In light of this, Genya’s love for Chiyoko also resembles her enka song, only slightly modified to fit a man. Like Chiyoko, he also suffered from a painful longing (to be loved by her) through several decades, but it is told through self-sacrifice, risking his own life many times through both fantasy and reality for Chiyoko. Like her, however, Genya’s love also seemed so shallow and simplistic. I had a difficult time understanding his motivations, his tireless admiration from afar with nary a second thought. Both characters seemed so clean and wholehearted that I just could not relate to them; their love was almost inhuman. Chiyoko’s co-star, Eiko Shimao, and her director, Junichi Otaki, both appeared more rounded in personality, but they are secondary characters viewed through the lens of Chiyoko’s memories so their characterizations are unreliable at best.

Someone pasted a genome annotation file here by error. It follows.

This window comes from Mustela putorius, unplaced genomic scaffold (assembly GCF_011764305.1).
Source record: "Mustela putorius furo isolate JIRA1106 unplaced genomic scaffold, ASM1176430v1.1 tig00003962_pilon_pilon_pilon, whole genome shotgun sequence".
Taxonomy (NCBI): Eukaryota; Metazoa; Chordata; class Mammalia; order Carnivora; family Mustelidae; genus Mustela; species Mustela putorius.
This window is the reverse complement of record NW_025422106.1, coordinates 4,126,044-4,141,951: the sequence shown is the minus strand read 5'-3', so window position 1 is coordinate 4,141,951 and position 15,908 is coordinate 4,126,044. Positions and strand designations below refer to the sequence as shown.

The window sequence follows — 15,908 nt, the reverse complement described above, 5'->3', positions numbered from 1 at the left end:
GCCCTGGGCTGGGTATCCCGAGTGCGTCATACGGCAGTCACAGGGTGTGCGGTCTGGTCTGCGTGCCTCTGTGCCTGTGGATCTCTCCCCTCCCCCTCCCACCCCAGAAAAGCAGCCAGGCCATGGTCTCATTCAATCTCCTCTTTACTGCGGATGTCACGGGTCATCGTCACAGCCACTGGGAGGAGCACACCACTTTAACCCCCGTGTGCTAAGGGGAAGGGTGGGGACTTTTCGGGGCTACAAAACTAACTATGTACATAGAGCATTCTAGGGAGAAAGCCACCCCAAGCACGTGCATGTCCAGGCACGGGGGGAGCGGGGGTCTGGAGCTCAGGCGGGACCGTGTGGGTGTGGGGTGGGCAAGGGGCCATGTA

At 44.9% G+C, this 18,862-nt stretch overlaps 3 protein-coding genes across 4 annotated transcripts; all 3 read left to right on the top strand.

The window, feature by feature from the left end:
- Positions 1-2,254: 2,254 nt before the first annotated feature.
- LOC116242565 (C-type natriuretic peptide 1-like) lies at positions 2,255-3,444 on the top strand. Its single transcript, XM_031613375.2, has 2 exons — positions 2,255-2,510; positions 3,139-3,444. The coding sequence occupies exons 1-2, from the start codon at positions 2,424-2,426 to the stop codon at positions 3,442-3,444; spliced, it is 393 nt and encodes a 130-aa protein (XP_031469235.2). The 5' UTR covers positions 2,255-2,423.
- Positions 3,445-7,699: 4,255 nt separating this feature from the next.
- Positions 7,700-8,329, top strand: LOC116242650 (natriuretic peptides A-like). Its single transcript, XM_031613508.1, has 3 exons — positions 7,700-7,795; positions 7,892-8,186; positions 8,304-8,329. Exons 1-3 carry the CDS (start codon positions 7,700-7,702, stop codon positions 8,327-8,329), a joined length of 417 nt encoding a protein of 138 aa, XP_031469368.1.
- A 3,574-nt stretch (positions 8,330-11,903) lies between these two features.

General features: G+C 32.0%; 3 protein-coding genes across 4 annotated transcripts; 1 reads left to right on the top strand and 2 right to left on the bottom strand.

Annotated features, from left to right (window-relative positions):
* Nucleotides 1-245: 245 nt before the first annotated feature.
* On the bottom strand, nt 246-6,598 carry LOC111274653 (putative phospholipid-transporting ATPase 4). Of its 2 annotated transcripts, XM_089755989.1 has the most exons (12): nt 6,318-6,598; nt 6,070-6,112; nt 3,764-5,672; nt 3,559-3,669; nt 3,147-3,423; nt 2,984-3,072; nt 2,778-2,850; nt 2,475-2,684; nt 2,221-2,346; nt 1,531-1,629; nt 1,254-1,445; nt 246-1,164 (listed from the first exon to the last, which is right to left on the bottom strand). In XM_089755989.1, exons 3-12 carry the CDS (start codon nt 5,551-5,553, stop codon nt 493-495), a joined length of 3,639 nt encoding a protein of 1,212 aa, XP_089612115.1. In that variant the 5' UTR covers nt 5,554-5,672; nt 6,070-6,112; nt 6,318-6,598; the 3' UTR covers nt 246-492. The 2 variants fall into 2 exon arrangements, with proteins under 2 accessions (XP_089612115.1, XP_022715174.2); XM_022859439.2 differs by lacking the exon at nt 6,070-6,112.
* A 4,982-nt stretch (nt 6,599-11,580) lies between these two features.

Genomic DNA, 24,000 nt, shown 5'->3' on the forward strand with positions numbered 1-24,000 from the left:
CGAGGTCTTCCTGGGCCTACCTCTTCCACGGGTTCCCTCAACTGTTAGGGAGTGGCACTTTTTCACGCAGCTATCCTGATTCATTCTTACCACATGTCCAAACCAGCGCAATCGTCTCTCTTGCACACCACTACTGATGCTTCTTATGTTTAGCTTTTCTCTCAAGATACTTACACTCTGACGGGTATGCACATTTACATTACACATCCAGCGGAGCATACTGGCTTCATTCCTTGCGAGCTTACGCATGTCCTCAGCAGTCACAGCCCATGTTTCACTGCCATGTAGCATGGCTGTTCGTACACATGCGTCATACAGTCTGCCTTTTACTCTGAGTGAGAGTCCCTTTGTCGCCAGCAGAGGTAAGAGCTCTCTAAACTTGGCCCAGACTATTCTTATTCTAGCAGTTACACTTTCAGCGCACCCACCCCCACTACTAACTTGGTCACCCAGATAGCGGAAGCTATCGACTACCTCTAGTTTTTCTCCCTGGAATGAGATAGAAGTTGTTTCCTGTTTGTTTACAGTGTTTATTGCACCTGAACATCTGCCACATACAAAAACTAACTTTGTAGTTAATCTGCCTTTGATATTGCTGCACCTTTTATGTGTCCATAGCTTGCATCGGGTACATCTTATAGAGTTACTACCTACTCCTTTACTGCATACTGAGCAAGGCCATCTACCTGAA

Throughout the movie, I was reminded several times by The Fountain, a Hollywood movie directed by Darren Aronofsky and starring Hugh Jackman. It isn’t hard to draw comparisons; Millennium Actress ends with her flying off into space and a similar scene exists in The Fountain’s ending. Both films make liberal use of time shifts, jumping from one timeline to another. Both stories feature a struggle across different times and eras: Chiyoko’s search for her lover and Tom’s tragic love for Izzi. I don’t want to imply that they copied each other (if anything, Millennium Actress came out years before The Fountain); it was simply remarkable how similar the two movies were to each other. The Fountain is finite, however, with a definite resolution at the end, while one gets the feeling that Chiyoko’s devotion is as timeless as falling in love. Being a big-budgeted movie, The Fountain was also certainly more complex in its themes and characters, but funnily enough, both movies struggled to keep my attention albeit for different reasons.